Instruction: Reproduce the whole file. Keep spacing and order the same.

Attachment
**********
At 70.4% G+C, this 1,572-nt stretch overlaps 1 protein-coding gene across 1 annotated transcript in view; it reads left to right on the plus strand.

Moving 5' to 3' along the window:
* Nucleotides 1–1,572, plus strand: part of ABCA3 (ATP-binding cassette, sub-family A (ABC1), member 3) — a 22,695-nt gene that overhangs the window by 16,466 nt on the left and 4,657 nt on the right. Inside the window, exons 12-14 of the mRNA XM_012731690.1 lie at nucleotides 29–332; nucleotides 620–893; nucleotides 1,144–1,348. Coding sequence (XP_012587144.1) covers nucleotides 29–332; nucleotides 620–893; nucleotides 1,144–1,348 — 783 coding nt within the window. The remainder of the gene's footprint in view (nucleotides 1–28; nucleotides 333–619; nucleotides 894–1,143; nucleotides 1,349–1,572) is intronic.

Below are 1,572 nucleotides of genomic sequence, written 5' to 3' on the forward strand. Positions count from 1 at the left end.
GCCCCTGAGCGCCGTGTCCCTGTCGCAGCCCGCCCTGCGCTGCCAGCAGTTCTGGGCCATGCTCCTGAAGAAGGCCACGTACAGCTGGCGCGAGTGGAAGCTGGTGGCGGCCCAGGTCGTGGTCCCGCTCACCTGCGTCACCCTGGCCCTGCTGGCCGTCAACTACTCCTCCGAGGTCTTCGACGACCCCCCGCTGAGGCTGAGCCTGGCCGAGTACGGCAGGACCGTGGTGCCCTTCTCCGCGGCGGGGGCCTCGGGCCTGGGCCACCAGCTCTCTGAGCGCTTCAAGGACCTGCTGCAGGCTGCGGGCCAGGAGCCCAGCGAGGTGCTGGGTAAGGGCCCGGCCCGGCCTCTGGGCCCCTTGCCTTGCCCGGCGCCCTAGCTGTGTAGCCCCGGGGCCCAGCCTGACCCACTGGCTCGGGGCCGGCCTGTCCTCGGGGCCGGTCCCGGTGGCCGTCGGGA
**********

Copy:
At 70.4% G+C, this 1,572-nt stretch overlaps 1 protein-coding gene across 1 annotated transcript in view; it reads left to right on the plus strand.

Moving 5' to 3' along the window:
* Nucleotides 1–1,572, plus strand: part of ABCA3 (ATP-binding cassette, sub-family A (ABC1), member 3) — a 22,695-nt gene that overhangs the window by 16,466 nt on the left and 4,657 nt on the right. Inside the window, exons 12-14 of the mRNA XM_012731690.1 lie at nucleotides 29–332; nucleotides 620–893; nucleotides 1,144–1,348. Coding sequence (XP_012587144.1) covers nucleotides 29–332; nucleotides 620–893; nucleotides 1,144–1,348 — 783 coding nt within the window. The remainder of the gene's footprint in view (nucleotides 1–28; nucleotides 333–619; nucleotides 894–1,143; nucleotides 1,349–1,572) is intronic.

Below are 1,572 nucleotides of genomic sequence, written 5' to 3' on the forward strand. Positions count from 1 at the left end.
GCCCCTGAGCGCCGTGTCCCTGTCGCAGCCCGCCCTGCGCTGCCAGCAGTTCTGGGCCATGCTCCTGAAGAAGGCCACGTACAGCTGGCGCGAGTGGAAGCTGGTGGCGGCCCAGGTCGTGGTCCCGCTCACCTGCGTCACCCTGGCCCTGCTGGCCGTCAACTACTCCTCCGAGGTCTTCGACGACCCCCCGCTGAGGCTGAGCCTGGCCGAGTACGGCAGGACCGTGGTGCCCTTCTCCGCGGCGGGGGCCTCGGGCCTGGGCCACCAGCTCTCTGAGCGCTTCAAGGACCTGCTGCAGGCTGCGGGCCAGGAGCCCAGCGAGGTGCTGGGTAAGGGCCCGGCCCGGCCTCTGGGCCCCTTGCCTTGCCCGGCGCCCTAGCTGTGTAGCCCCGGGGCCCAGCCTGACCCACTGGCTCGGGGCCGGCCTGTCCTCGGGGCCGGTCCCGGTGGCCGTCGGGA